Going Deeper With Convolutions was the 2014 paper that introduced the "Inception" architecture, which consisted of stacking "modules" to form a deep neural network. "GoogLeNet", the winner of the ImageNet Large Scale Visual Recognition Competition (ILSVRC) in 2014 was one such network.
The goal was to make deeper, wider networks without increasing computational resources. Before this paper, networks were typically simply stacked convolutions with some pooling, dropout, and normalization layers mixed in.
This paper notes that, while sparse networks have desirable theoretical properties, they're almost never used due to the fact that dense matrix multiplication is so efficient — even if only 1% of a sparse matrix is non-zero, the dense operation is often faster.
There is also the "Hebbian principle" — "neurons that fire together, wire together", which suggests that sparse matrices want to connect highly correlated neurons.
Convolutions offer precisely this kind of sparse connections (since neighboring neurons are often highly correlated), but with the performance of dense operations. But if we justify convolutions using the Hebbian principle, one would expect that wide filters are of limited use, since neurons that are 5 pixels away from each other are far less likely to be correlated than neurons that are 3 pixels away.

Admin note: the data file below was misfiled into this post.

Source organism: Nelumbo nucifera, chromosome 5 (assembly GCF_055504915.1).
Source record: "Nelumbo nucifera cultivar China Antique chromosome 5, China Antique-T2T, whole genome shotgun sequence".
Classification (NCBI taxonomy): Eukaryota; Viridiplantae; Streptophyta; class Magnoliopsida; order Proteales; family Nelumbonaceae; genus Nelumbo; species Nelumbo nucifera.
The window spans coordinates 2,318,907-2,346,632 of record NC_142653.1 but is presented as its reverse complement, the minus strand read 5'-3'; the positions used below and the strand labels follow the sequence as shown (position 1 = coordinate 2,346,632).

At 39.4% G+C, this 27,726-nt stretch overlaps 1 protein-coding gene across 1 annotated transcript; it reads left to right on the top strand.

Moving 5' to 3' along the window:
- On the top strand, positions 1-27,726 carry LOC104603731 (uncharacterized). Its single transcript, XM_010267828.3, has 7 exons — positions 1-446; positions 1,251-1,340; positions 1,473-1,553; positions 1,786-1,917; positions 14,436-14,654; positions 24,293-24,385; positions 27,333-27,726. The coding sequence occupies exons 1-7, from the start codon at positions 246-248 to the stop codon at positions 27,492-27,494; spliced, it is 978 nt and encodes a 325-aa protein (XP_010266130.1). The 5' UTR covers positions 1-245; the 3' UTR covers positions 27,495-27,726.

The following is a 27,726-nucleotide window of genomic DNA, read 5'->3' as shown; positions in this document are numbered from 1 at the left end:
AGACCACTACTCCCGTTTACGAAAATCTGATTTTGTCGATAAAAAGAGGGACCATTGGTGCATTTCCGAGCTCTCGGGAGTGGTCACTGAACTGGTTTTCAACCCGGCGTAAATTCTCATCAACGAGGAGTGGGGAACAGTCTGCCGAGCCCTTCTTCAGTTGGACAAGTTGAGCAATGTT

With these heuristics in mind, the authors suggest a module that has a few 5x5 filters and far more 3x3 and 1x1 filters. They also, for good measure, suggest adding a max pooling layer (with stride=1), since max pooling has proven so valuable in the past.
To help keep model size small, they throw in some 1x1 convolutions to reduce the number of channels before the expensive 3x3 and 5x5 convolutions.
Finally, they find that inserting an intermediary shallow classifier in the middle of the network and propagating loss from it (in addition to the head at the end of the network) with a weight of 0.3 helps combat the vanishing gradient problem and gives them minor accuracy gains.